Again, the larger and more prestigious schools will be able to weather this storm very easily. They have large endowments which will allow them to survive even if they should end up losing money which they probably won't.  Because they are larger schools with good reputations and have multiple disciplines, they will continue to attract students, although they may have to sharpen their pencils to reduce tuition somewhat.

The real concern will be for small, thinly-endowed liberal arts schools.  We saw this with the near-implosion of my late sister's Alma Mater, Sweet Briar.   The school was rescued at the last minute by generous alumni donations (where were they in the years' prior?).  The perceived value of a liberal arts education has declined in this country, as there a lot of people with degrees in this area who are not finding jobs to justify the cost of the education.  Moreover, these small schools often have staggeringly high tuition rates. The combined effect is that the value proposition is lacking for the incoming student.

Lacking large endowments, the smaller schools cannot afford to cut tuition drastically in order to fill seats. They would have to cut expenses by reducing salaries for professors and staff as well as overhead.  Unfortunately, many schools are saddled with aging infrastructure which requires an awful lot of upkeep.  Alumni are more than happy to donate money for a new building with their name on it.  No one wants to donate money for the general fund or to repair the roof on somebody else's building.

Employees unions are often another part of the problem.  It may seem like a trivial expense, but your average college, even a small private college, has an army of maintenance people and various other support staff, many of which are often unionized.  Between the high salaries and benefits as well as restrictive work rules, the cost of non-professional labor can be staggering.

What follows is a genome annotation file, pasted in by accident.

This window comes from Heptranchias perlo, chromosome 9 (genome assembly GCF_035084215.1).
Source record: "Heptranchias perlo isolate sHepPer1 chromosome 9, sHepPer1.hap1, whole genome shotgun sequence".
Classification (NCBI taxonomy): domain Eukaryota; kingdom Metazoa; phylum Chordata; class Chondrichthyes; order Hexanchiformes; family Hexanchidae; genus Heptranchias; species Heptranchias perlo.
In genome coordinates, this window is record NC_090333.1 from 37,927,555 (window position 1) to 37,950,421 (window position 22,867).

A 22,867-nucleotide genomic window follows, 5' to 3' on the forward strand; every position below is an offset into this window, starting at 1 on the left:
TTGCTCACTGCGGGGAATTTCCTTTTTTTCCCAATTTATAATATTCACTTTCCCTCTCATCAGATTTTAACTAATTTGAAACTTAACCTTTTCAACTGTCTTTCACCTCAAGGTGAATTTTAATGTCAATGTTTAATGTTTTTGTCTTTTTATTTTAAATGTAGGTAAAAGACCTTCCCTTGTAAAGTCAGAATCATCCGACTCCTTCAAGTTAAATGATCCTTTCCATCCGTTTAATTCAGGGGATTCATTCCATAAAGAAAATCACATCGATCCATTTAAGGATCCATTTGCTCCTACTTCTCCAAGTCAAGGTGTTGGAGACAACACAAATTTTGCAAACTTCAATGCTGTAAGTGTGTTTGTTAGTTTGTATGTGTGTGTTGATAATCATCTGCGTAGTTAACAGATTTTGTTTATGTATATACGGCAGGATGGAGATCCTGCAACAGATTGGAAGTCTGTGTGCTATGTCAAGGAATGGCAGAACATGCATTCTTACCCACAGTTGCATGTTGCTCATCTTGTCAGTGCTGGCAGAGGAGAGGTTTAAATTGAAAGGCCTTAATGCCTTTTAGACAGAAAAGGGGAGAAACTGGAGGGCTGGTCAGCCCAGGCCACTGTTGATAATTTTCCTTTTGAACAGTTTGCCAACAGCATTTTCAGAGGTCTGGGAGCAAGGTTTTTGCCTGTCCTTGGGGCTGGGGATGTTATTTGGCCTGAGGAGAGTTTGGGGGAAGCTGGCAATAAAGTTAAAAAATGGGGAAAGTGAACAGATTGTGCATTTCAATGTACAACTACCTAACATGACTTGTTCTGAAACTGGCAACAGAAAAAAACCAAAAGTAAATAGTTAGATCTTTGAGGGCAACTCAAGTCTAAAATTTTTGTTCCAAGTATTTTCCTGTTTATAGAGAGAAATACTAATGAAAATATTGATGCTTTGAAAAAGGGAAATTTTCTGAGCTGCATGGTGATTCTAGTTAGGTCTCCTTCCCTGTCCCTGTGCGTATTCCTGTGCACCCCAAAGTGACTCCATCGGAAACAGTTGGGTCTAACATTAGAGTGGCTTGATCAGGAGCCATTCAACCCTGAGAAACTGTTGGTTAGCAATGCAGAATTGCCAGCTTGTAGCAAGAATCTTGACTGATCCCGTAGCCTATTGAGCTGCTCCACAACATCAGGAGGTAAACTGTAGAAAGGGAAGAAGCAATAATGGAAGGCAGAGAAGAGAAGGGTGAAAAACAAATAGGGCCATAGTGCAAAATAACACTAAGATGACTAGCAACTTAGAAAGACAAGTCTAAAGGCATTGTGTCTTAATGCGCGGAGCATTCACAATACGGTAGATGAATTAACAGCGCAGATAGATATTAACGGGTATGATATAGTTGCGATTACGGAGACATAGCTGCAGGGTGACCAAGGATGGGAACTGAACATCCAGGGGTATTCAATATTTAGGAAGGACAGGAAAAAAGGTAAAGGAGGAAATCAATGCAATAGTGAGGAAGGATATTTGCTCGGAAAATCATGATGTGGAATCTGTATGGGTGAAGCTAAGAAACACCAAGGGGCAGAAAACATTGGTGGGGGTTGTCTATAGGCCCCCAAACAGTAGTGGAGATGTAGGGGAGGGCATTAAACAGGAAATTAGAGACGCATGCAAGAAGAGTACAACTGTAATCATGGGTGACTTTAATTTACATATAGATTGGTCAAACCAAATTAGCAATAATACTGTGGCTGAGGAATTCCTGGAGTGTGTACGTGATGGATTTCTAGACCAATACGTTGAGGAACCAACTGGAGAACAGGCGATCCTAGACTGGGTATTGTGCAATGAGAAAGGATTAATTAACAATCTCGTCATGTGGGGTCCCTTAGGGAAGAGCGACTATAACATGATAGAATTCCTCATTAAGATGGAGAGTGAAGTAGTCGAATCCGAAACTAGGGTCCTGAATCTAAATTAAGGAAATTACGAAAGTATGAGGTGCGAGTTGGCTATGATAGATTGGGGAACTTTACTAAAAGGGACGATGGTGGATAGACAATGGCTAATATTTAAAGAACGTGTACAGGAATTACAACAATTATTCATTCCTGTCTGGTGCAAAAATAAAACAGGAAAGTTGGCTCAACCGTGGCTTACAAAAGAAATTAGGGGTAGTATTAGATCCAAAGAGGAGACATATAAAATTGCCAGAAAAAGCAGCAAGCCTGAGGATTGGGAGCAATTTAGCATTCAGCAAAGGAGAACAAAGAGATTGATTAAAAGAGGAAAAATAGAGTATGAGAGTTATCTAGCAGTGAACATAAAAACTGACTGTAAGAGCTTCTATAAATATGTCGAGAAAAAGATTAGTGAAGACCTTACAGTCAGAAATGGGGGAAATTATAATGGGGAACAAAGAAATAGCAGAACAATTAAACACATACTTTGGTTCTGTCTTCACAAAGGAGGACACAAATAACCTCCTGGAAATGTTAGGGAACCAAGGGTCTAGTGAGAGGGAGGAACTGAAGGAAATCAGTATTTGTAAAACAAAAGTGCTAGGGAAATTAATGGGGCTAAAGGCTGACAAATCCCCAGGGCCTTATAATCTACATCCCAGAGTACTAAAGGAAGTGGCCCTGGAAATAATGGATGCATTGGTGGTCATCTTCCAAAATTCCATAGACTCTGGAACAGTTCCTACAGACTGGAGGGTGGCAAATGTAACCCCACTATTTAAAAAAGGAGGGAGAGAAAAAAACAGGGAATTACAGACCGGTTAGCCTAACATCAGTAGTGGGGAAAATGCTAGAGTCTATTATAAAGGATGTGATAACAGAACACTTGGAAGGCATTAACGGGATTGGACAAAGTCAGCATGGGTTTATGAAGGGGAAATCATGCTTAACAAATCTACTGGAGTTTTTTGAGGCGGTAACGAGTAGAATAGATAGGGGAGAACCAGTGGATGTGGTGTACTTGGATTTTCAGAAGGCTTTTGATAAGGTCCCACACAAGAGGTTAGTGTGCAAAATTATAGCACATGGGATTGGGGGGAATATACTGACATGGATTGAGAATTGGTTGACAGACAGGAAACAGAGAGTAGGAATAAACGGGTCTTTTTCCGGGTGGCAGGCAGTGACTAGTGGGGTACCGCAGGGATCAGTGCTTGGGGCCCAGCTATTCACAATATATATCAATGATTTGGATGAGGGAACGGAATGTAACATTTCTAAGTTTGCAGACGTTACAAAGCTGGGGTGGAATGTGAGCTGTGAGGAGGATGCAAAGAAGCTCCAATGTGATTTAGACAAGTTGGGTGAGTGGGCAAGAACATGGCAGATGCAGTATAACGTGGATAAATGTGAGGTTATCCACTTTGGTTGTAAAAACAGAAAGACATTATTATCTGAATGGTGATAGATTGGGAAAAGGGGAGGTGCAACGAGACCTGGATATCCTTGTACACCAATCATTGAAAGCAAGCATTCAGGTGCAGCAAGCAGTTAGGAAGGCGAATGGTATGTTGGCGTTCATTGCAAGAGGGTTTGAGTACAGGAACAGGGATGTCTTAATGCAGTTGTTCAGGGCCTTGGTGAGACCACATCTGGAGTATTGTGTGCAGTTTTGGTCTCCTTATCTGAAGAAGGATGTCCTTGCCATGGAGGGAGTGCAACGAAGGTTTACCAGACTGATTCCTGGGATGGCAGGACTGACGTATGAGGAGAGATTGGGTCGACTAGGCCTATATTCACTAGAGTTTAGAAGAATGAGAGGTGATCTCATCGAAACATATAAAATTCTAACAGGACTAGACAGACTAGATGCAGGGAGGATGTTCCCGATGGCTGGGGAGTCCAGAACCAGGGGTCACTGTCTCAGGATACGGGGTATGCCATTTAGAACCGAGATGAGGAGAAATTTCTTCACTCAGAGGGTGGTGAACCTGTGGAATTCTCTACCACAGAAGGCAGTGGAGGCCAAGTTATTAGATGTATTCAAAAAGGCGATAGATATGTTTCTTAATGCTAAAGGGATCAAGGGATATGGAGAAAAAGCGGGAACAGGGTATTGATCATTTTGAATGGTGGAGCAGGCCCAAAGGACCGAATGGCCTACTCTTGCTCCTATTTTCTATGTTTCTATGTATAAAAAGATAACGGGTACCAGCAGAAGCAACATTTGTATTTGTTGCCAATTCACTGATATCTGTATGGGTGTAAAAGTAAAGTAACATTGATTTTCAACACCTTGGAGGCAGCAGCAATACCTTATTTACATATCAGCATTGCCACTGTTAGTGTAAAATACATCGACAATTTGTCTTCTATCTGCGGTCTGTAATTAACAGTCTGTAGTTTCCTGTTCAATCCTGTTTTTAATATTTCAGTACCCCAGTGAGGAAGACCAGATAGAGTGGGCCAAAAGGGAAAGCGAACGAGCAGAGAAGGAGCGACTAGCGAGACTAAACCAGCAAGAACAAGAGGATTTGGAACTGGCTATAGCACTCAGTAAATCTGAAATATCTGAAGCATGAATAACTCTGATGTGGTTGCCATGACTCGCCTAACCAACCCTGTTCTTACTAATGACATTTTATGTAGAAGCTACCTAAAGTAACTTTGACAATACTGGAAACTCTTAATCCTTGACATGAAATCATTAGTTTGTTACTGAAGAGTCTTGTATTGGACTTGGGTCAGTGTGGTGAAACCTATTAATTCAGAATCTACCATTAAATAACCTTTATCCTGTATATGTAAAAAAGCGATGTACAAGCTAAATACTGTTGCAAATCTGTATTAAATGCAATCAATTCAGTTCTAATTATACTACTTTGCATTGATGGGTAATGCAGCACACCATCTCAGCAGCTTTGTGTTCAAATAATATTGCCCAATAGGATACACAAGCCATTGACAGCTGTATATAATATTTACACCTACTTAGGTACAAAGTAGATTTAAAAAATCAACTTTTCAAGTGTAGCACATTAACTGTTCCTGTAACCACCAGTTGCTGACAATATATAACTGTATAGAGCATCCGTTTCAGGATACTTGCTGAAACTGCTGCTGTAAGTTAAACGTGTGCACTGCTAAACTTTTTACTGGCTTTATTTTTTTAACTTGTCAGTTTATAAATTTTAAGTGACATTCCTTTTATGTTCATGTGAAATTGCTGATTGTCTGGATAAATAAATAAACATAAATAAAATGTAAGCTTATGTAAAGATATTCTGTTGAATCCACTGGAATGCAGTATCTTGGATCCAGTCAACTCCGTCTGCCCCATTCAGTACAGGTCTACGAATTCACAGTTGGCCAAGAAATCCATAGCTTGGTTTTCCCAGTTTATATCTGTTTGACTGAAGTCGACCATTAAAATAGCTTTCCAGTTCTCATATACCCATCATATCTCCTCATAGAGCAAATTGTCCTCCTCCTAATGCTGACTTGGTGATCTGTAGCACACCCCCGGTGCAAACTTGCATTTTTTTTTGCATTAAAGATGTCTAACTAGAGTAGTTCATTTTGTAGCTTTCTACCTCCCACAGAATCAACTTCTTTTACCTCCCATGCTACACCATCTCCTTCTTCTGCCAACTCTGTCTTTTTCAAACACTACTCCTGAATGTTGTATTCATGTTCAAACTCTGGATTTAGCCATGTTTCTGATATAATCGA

According to the Atlantic article, last year was the worst year on record for bankruptcies of colleges and universities.  Leading the way, fortunately, are the for-profit colleges which were never really "real" colleges in the first place in that they often provided a substandard education at a very high price.  No one is sorry to see them go.

The decline in more traditional colleges is much smaller, but nevertheless real.   And even for colleges that are not closing their doors, there are struggles to stay alive.  The Sweetbriar example illustrates how a college can wind down to nothing, if actions are not taken to increase the endowment, enrollment, and keep the curriculum current.   It also illustrates how a college can drop into a death spiral, as students and professors flee if they feel the college won't be in business for very long.   The resuscitation of Sweet Briar is nothing short of a miracle.  However it will be interesting to see whether they can sustain it for the long haul.

Other small schools are aligning with larger ones, in strategic alliances to share resources and also to bask in the halo of a larger institution.  For example, tiny Wells college in Aurora, New York, has a cross-enrollment agreement with Cornell University and Ithaca College, and is considered Cornell University's sister school.  This allows a small school to offer a broader array of courses, and also allow students the halo effect of the larger institution on their resume.

Will we see more bankruptcies in the future?  Perhaps.  One way many schools have been able to put "butts in the seats" - at full tuition, no less - was through foreign students.  Sadly, the current administration, with its xenophobic policies, is making it harder to attract foreign students, particularly from the middle-east.   I suspect that a few smaller colleges will merge or close in the coming years, as the pool of available students declines and as more and more students look for a "brand-name" education to enhance their resume.